I am IGNATIUS. I belong to the village Idinthikarai in Thirunelveli district in southern Tamil Nadu. Since a few years my family lives in the Casa Nagar Colony that was built as part of the Tsunami rehabilitation program. From this you would have understood that the Tsunami waves struck my village too. Though not many human lives were taken away, it gave us all a taste of what a natural disaster is. It took us all some time to get over the fear of living so close to the sea which behaved so strangely that day.
But now the memory of that day is faded out by the new knowledge of a disaster that is looming over us and is going to be there every day 24 x7 x365 . Our village and region are now famous for the upcoming Koodankulam Nuclear Power Plant. Now 2 events loom loud in my mind. Let me share it with you all. Last year, one quiet peaceful windy night we were woken up by a loud unfamiliar sound that pierced our ears and shocked us out of bed. We ran out in fear and saw that many others had got out of their houses searching for the source of the sound. All eyes turned towards the Plant area which is just 1.5 km from where I stay. The numerous lights that mark that area shone beautifully that night too. We realized that something was happening there. The noise subsided. We later came to know that that was a trial dummy run that was done in the Plant. If the memory of a sound can frighten and bring your life to a stand still then we know what it means because we experienced it.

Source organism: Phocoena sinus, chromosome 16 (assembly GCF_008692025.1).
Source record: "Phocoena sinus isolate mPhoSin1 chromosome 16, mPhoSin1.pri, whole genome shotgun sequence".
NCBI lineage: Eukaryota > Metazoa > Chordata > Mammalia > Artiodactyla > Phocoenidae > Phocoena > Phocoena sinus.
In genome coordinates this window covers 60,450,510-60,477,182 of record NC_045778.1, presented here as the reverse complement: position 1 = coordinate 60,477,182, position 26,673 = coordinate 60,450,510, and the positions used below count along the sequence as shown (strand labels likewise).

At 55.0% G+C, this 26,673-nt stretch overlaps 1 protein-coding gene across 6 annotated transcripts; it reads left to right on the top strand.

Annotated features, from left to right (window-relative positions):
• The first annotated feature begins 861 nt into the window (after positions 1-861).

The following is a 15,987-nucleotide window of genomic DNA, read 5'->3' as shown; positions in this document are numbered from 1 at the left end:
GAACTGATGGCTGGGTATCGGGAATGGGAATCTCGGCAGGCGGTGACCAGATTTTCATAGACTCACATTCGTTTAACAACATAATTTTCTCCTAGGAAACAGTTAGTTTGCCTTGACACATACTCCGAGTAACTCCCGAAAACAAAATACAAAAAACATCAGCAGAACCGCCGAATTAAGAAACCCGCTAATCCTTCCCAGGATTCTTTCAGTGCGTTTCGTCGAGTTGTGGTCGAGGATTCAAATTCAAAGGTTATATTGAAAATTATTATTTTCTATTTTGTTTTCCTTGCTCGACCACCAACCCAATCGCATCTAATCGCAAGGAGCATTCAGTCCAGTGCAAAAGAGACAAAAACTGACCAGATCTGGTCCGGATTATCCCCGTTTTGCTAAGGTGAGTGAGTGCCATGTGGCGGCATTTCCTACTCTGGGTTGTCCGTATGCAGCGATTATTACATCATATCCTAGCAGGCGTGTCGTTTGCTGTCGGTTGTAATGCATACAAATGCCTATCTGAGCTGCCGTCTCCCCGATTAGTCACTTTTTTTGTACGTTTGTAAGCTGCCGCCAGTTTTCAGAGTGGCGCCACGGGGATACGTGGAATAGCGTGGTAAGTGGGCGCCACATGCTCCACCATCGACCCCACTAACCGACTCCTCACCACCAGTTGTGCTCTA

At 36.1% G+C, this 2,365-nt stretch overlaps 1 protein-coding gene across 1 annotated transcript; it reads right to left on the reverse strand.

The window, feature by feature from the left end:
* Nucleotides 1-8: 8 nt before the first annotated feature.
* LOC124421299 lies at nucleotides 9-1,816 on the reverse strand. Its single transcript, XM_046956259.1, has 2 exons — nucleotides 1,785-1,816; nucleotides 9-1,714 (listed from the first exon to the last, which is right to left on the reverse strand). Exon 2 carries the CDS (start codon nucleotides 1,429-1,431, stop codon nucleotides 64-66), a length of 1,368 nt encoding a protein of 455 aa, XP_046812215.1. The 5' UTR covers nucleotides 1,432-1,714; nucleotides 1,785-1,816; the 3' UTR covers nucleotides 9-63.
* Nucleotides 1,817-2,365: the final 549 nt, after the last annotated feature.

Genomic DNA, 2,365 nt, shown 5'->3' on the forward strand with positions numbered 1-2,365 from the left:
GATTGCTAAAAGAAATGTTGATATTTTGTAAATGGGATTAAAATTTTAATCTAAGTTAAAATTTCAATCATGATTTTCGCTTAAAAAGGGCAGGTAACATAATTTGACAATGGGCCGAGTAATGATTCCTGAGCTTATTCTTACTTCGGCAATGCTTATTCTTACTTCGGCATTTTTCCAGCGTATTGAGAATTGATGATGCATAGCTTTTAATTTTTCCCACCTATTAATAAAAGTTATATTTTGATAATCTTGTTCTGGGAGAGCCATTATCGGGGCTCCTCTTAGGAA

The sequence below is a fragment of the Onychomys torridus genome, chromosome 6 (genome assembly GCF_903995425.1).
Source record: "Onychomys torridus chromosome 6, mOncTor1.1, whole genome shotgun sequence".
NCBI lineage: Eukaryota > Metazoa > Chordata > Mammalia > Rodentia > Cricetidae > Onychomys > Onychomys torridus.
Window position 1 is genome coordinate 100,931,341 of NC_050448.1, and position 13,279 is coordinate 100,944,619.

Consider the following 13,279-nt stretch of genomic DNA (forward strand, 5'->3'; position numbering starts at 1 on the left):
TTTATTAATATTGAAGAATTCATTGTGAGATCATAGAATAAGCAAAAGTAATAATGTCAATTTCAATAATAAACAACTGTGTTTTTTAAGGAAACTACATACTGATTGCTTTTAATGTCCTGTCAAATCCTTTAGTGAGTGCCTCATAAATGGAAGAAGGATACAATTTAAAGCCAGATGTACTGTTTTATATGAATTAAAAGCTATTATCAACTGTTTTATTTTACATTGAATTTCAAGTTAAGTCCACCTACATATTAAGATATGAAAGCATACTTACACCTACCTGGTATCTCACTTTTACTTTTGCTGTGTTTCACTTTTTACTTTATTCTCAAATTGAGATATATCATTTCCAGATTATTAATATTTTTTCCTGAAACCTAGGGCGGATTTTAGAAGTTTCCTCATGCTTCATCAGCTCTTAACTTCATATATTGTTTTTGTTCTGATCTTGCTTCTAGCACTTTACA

The second event is the news we saw last March about the Japan Tsunami and the Fukushima Nuclear Power Plant explosion. More than how and why it happened, we understand how weak the nuclear power plants are. Any small delay in getting the right amount of water, any human error in turning on or off a switch, a short tremor or shift in the earth, a wave from the nearby ocean that rushes in astray, a valve with a rusted nail in it can all start a disaster. And we realize that we are just 1.5 kms away from a disaster.
Someone who came here to see us asked about how we spend our free time. I thought aloud with my friends Washington, Arnold, Josan, Riyas, Raja, Preston and Donald. It seems strange that for the past 358 days all we do when we have some time is to run to the compound of the Village Church where our mothers, sisters, aunts and grandparents are sitting as part of the struggle to stop the Power Plant. We have lost the urge to play. All we want is to know if the Power plant will be stopped. The other day someone asked me to sing a song. All I could remember were our slogans “We do not want the Power Plant. We want to live. When there are so many other sources of power generation, why go Nuclear? That too at the cost of our life?”
I love to dance in tune with the beat of drums and good music. But now I dance with all my energy to the tune of songs like “Velkave Velkave Anukulaye ethirku makkal poraattam velkave…” that a brother from Koodankulam village made against the KKNPP. It fills my mind with the determination that on no account should the plant be established here or anywhere in the world. If I can stop the plant with my legs and hands, I will keep on dancing forever so that the world will not see anymore Chernobyls, Fukushimas, Hiroshima and Nagasaki. I think that there is enough knowledge in the world to decide to stop this.